Other filmed versions I’ve enjoyed are Emma starring Gwyneth Paltrow and also Alicia Silverstone’s Clueless was based on Emma and it was quite fun as well. Mansfield Park starring James Purefoy and Frances O’Connor. P&P probably has the most filmed versions including a 1938 movie and a 1952 television series, 6 episodes, starting Peter Cushing as Mr. Darcy! Fans of Cushing’s horror movies will find that an odd casting choice but of course he was an actor long before he became popular for the macabre. However, there’s also Pride and Prejudice and Zombies and Cushing would have fit right in there! It’s a bizarre mash up of P&P and the current zombie fad where the five Bennet sisters are badass zombie fighters.

There’s a really good podcast by the British newspaper, The Guardian, here which includes an interview with historian Lucy Worsley . The podcast talks more about the woman, Jane Austen, who she was and why she’s popular. Lucy Worsley has a  new book about Jane, “Jane Austen at Home” which  covers her home life via the various homes where she lived and how that was so important to her books’ characters. If you’re a fan of Jane Austen, you will enjoy this new book.

 

Lucy Worsley

Lucy Worsley’s pretty awesome, by the way. She’s the curator of the Royal Palaces in London and she writes books about various historical topics and they’re very approachable. She’s also filmed companion television series to go along with many of the books and they’re really good, too. She’s very charming and quirky and cheeky and very likeable. She makes history very interesting, bringing out it’s human side rather than just parading dusty dates and relics. On the Austen topic, there is also an article written by Lucy for the Guardian on Jane Austen and an interview with History Extra as well.

Various other writers have also submitted their opinions on which is their favourite Austen Novel, published in the Guardian here.

I haven’t read all of Austen’s books and I think probably I should. I’ve never been a FANatic fan but I *have* enjoyed the ones I’ve read and it’s likely time for a reread. The ebooks are free to download because they’re outside the copyright limits. Project Gutenberg (a great site to get free ebook versions of classic novels) will have them but you should also be able to get them via Amazon Kindle or other ebook retailers though some of them will still try to charge you for some electronic versions so be persistent. I may even lend an ear to an audiobook version via the library.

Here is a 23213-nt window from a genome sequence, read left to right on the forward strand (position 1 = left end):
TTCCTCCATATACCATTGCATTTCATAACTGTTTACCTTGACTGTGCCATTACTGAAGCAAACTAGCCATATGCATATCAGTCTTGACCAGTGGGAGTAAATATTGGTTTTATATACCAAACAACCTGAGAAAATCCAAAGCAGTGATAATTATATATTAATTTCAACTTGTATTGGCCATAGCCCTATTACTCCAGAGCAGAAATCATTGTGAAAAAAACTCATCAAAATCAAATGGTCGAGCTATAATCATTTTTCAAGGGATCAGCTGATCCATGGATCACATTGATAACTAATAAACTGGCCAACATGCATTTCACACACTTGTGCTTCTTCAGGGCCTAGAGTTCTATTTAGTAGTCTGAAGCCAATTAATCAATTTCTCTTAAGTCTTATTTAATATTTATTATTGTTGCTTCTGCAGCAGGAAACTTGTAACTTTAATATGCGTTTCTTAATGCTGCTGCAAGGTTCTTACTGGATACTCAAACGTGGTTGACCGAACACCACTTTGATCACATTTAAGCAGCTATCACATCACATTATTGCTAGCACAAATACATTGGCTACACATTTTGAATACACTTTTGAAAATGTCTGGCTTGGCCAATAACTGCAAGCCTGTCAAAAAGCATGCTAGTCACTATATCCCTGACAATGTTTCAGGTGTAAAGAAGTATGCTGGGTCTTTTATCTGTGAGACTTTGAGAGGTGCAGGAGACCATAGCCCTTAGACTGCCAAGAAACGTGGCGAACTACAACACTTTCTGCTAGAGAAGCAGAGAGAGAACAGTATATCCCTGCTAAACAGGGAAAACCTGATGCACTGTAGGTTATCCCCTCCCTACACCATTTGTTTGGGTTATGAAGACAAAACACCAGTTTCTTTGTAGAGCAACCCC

Are you a fan of Jane Austen? If so, what is your favourite of the books (or movies)?

Lucy Worsley on Twitter
Jane Austen Centre in Bath

Review: Rockbound by Frank Parker Day

2017: 37
4.5 of 5 stars
Published January 1928

This really is a David vs Goliath tale where a young man, David, comes to a small rocky island off the coast of Nova Scotia to work as a shareholder in the fishing industry with his uncle Uriah Jung who is “king” of the island though the rival family, the Krauses are continually the bane of his existence. David has inherited a legitimate share and is determined to make a living. He’s a hard worker and does not back down when challenged.

The life of a fisherman when this book was written, in the late 1920s, was tough, tougher and more arduous than you can imagine, without even any outboard motors on the boats at the beginning of the book though they crept in. It was man against the sea and the tremendous forces of nature and nature usually won if it had a mind to. There’s drama on the island, family relationships, as David slowly finds his feet and starts to make a home for himself.

David spends most of his time on the island of Rockbound at odds with Uriah Jung. His best friend is Gershom who ends up being a rival for the love of the new school teacher, Mary along with one of Uriah’s sons. The men of the island are rough and strong and hard workers. The women, too, work hard and seem to be stoic in their acceptance of their lot in life, a life for all which is very hard. The ocean is almost a character itself with many moods and tempers.

The book is written with the dialogue as spoken, a very strong accent similar to what we think of as from Newfoundland but I suppose the fishing community would spread out all around the Maritimes from a similar origin. I didn’t find it difficult to read because I can hear it spoken in my head but some may find it hard to decipher. I think the depiction of the life of an early-twentieth century fisherman is accurate and the main characters and dialogue are both true, real. And that David and Goliath story? We know how that came out though how Goliath is ultimately brought down in the end is a spoiler.